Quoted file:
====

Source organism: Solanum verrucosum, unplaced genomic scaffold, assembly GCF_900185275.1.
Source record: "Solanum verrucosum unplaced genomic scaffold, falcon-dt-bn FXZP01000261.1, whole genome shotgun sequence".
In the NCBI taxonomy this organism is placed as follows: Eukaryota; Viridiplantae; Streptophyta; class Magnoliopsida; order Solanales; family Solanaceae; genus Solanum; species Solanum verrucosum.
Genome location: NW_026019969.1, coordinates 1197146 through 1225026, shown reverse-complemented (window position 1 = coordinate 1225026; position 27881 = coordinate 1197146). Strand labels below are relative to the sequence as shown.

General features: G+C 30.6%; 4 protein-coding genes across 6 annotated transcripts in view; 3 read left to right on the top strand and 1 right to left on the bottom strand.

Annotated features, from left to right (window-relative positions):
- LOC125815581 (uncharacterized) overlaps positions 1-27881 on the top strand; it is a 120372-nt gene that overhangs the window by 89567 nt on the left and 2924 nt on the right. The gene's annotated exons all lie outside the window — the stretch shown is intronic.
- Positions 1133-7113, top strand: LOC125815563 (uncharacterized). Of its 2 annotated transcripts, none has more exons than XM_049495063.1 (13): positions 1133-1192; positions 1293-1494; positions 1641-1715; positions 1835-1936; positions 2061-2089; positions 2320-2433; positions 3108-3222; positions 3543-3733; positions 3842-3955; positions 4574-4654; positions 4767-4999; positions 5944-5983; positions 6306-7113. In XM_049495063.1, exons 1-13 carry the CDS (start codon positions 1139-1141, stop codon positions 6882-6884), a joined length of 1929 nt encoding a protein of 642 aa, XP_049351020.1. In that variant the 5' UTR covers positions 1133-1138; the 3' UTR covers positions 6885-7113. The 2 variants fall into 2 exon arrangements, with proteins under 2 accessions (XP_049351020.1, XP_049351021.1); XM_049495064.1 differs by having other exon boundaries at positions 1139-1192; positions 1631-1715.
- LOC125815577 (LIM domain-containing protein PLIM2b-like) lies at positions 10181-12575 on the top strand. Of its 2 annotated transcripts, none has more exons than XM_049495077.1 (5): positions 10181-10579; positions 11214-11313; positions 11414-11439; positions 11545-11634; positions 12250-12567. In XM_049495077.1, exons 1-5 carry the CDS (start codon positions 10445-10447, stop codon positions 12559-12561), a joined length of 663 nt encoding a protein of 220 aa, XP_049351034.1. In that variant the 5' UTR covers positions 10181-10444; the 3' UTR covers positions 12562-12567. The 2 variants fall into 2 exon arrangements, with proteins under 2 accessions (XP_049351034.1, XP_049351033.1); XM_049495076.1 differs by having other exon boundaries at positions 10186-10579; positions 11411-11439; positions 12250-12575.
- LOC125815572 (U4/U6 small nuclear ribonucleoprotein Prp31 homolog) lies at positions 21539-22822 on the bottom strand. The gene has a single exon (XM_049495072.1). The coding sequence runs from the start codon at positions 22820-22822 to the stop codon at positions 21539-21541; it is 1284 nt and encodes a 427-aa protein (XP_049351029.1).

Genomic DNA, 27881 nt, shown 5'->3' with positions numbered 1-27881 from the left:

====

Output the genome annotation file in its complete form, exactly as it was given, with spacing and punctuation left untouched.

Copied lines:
Source organism: Solanum verrucosum, unplaced genomic scaffold, assembly GCF_900185275.1.
Source record: "Solanum verrucosum unplaced genomic scaffold, falcon-dt-bn FXZP01000261.1, whole genome shotgun sequence".
In the NCBI taxonomy this organism is placed as follows: Eukaryota; Viridiplantae; Streptophyta; class Magnoliopsida; order Solanales; family Solanaceae; genus Solanum; species Solanum verrucosum.
Genome location: NW_026019969.1, coordinates 1197146 through 1225026, shown reverse-complemented (window position 1 = coordinate 1225026; position 27881 = coordinate 1197146). Strand labels below are relative to the sequence as shown.

General features: G+C 30.6%; 4 protein-coding genes across 6 annotated transcripts in view; 3 read left to right on the top strand and 1 right to left on the bottom strand.

Annotated features, from left to right (window-relative positions):
- LOC125815581 (uncharacterized) overlaps positions 1-27881 on the top strand; it is a 120372-nt gene that overhangs the window by 89567 nt on the left and 2924 nt on the right. The gene's annotated exons all lie outside the window — the stretch shown is intronic.
- Positions 1133-7113, top strand: LOC125815563 (uncharacterized). Of its 2 annotated transcripts, none has more exons than XM_049495063.1 (13): positions 1133-1192; positions 1293-1494; positions 1641-1715; positions 1835-1936; positions 2061-2089; positions 2320-2433; positions 3108-3222; positions 3543-3733; positions 3842-3955; positions 4574-4654; positions 4767-4999; positions 5944-5983; positions 6306-7113. In XM_049495063.1, exons 1-13 carry the CDS (start codon positions 1139-1141, stop codon positions 6882-6884), a joined length of 1929 nt encoding a protein of 642 aa, XP_049351020.1. In that variant the 5' UTR covers positions 1133-1138; the 3' UTR covers positions 6885-7113. The 2 variants fall into 2 exon arrangements, with proteins under 2 accessions (XP_049351020.1, XP_049351021.1); XM_049495064.1 differs by having other exon boundaries at positions 1139-1192; positions 1631-1715.
- LOC125815577 (LIM domain-containing protein PLIM2b-like) lies at positions 10181-12575 on the top strand. Of its 2 annotated transcripts, none has more exons than XM_049495077.1 (5): positions 10181-10579; positions 11214-11313; positions 11414-11439; positions 11545-11634; positions 12250-12567. In XM_049495077.1, exons 1-5 carry the CDS (start codon positions 10445-10447, stop codon positions 12559-12561), a joined length of 663 nt encoding a protein of 220 aa, XP_049351034.1. In that variant the 5' UTR covers positions 10181-10444; the 3' UTR covers positions 12562-12567. The 2 variants fall into 2 exon arrangements, with proteins under 2 accessions (XP_049351034.1, XP_049351033.1); XM_049495076.1 differs by having other exon boundaries at positions 10186-10579; positions 11411-11439; positions 12250-12575.
- LOC125815572 (U4/U6 small nuclear ribonucleoprotein Prp31 homolog) lies at positions 21539-22822 on the bottom strand. The gene has a single exon (XM_049495072.1). The coding sequence runs from the start codon at positions 22820-22822 to the stop codon at positions 21539-21541; it is 1284 nt and encodes a 427-aa protein (XP_049351029.1).

Genomic DNA, 27881 nt, shown 5'->3' with positions numbered 1-27881 from the left: